Your Limits Don’t Matter

Did you know that you can do ANYTHING you set your mind to?

If you want to play in the NBA, you just need to practice until you’re good enough. If you want to be a world-class chess player, guitarist, pick-up artist, or chef, the same logic applies. Just put in the effort, put in the work, put in the sacrifice, and eventually you will achieve your goals. You might even be able to fly, if only you spend 16 hours a day flapping your arms.

Do I seem a little bit crazy today? Maybe I’ve been reading too many self-improvement blogs. Their consensus seems to be that there are no natural limits on what you can do and achieve in your life. The seduction and self-improvement community even has a name for the idea that there may in fact be an upper limit to what he can do. It’s called a self-limiting belief, and seduction forums are replete with posters decrying anyone who so much as admits their own mortality. Malcolm Gladwell, pop-PC/feel-good author extraordinaire, has decreed that the key to achieving anything is to spend 10,000 hours practicing it.

The reality is that we are not blank slates, waiting to have superhuman skills imprinted on us by practice and repetition. We are stuck with whatever genes we’re born with, and whatever early childhood experiences we’ve had. Intelligence is at least 50% heritable, and few if any skills and abilities that we might wish to acquire are any different.

If you’re short, you’ll never be tall. If you’re only moderately intelligent, you’ll never be a physics professor at MIT. If you’re naturally shy and socially maladroit, you may not ever be able to be the smoothest, suavest pick-up artist in the world.

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So how should we react to the knowledge that not every corner of the world is ours for the taking? Should we be depressed?

Not at all. You already knew everything I just wrote, even if you consciously denied it. Now that we’ve admitted that we have limits, we can make better life decisions by focusing on developing the skills we actually have the potential to master. I suspect that I’d be in a shitty spot in my life right now if I’d bought into the 10,000 hours rule, and decided to override my natural limitations and become an econometrics professor or classical musician. No one has the potential to do anything they want in life, but the majority of us have the potential to do something.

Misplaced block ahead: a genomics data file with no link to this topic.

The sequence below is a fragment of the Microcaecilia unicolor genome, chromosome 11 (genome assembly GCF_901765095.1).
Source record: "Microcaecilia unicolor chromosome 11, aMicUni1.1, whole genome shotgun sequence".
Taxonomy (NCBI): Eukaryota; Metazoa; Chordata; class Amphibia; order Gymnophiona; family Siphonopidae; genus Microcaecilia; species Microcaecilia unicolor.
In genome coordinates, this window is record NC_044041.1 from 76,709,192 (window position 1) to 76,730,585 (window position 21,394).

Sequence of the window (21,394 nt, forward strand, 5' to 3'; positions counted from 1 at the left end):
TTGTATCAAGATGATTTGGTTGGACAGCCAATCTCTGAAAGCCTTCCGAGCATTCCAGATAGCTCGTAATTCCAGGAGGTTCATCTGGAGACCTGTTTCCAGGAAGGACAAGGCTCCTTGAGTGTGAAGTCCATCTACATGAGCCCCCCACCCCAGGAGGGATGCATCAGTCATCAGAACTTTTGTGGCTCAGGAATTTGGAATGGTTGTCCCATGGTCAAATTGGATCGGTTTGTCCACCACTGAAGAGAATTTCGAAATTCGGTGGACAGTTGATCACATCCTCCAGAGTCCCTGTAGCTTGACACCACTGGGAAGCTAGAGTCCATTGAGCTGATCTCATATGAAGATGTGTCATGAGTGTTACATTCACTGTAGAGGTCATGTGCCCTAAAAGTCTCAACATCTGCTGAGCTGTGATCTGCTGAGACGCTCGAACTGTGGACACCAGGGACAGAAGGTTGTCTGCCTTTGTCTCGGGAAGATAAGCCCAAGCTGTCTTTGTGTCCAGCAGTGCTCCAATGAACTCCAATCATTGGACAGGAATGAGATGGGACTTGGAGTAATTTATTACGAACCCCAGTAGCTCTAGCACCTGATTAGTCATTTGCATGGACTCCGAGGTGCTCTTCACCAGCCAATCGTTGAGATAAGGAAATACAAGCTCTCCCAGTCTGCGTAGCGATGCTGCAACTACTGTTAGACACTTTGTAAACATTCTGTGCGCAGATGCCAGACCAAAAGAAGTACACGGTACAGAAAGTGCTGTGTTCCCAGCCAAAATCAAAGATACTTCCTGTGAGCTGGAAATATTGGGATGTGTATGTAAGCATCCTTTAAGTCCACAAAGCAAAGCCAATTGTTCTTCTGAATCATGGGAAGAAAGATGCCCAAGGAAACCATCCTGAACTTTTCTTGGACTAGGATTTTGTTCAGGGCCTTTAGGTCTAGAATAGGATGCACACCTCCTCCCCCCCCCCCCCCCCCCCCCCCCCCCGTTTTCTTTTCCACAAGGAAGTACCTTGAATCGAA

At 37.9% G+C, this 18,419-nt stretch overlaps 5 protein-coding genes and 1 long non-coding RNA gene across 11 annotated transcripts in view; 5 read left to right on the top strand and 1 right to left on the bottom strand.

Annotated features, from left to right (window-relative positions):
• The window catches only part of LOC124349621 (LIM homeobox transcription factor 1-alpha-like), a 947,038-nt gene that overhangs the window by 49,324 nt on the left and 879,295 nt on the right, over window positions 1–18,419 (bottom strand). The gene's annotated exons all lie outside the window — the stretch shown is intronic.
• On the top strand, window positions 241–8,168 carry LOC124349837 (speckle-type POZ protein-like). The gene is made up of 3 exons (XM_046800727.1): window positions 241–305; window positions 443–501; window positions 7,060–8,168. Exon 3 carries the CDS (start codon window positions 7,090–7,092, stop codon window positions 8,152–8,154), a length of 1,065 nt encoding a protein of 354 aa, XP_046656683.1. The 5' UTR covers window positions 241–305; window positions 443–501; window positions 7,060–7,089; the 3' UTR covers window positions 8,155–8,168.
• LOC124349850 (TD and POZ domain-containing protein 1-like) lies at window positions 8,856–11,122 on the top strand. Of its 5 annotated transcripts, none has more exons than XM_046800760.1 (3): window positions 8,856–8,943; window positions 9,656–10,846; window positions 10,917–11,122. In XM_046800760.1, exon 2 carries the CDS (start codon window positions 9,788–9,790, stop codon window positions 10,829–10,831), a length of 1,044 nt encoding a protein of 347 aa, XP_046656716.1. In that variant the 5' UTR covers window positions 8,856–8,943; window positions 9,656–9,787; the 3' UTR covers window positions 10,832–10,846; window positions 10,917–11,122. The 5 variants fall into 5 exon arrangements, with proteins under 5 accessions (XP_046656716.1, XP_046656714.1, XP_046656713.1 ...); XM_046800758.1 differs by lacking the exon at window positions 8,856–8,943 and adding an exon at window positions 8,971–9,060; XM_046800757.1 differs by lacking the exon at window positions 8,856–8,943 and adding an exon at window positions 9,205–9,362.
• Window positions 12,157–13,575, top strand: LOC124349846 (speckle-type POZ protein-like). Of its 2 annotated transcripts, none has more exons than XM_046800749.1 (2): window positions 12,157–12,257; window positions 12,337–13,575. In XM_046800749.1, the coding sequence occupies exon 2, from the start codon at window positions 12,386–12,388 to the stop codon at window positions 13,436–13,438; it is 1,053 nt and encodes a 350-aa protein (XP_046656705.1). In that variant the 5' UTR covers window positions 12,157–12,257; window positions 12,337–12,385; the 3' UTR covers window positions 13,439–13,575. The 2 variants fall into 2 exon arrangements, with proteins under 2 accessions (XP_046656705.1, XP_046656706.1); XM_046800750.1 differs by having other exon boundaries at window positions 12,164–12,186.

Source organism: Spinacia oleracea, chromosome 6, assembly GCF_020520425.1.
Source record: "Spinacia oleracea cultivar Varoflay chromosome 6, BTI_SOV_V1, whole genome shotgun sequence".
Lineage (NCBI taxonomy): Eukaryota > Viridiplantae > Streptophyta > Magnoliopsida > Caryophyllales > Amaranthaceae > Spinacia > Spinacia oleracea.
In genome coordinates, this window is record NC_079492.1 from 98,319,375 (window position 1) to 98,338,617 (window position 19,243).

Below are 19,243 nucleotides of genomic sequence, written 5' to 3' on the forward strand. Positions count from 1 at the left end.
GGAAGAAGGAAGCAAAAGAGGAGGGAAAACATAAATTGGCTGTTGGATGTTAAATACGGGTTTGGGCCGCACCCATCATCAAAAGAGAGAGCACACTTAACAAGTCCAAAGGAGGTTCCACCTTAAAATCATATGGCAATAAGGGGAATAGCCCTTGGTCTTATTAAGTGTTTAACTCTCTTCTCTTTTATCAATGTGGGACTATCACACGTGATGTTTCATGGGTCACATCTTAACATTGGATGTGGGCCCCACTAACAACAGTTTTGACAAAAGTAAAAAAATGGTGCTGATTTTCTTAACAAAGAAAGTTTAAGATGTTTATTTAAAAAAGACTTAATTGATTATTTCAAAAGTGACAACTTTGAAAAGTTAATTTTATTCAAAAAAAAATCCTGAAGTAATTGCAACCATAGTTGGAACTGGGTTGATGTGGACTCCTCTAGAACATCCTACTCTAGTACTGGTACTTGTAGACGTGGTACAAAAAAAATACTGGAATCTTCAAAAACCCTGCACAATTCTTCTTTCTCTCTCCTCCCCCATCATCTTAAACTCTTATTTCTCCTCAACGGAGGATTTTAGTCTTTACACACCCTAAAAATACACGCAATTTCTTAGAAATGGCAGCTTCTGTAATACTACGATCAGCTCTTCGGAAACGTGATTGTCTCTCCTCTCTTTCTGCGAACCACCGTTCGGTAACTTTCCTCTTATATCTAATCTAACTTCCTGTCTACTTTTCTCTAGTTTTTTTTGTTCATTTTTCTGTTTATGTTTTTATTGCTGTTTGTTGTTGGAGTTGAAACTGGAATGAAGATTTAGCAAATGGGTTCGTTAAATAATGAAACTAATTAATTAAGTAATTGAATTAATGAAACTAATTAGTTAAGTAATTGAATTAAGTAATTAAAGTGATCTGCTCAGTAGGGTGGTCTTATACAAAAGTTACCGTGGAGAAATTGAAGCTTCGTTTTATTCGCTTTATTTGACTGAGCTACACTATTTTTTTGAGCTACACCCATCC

The other piece of good news (for you) is that we are living in what may be the golden age of mediocrity. Our generation is wasting away in front of flickering screens, drinking and smoking itself retarded, spending its formative years getting worthless educations in dumbed-down schools, and approaching life from a timid, cowardly, risk-averse mentality. In all likelihood, the world is full of people smarter, better looking, and more talented than you. But they’ll probably be playing Halo while you’re out conquering the world. Whatever your unrealistic goals are, your competition is so afraid and spiritless that you might actually be able to achieve them with mediocre talent alone, if you’re willing to put in the work.

And even if you don’t, so what? On my deathbed, I’d rather look back at a life of failure than one of shying away from challenge. Given the choice between uncertain success and certain failure, I’ll take the former every time.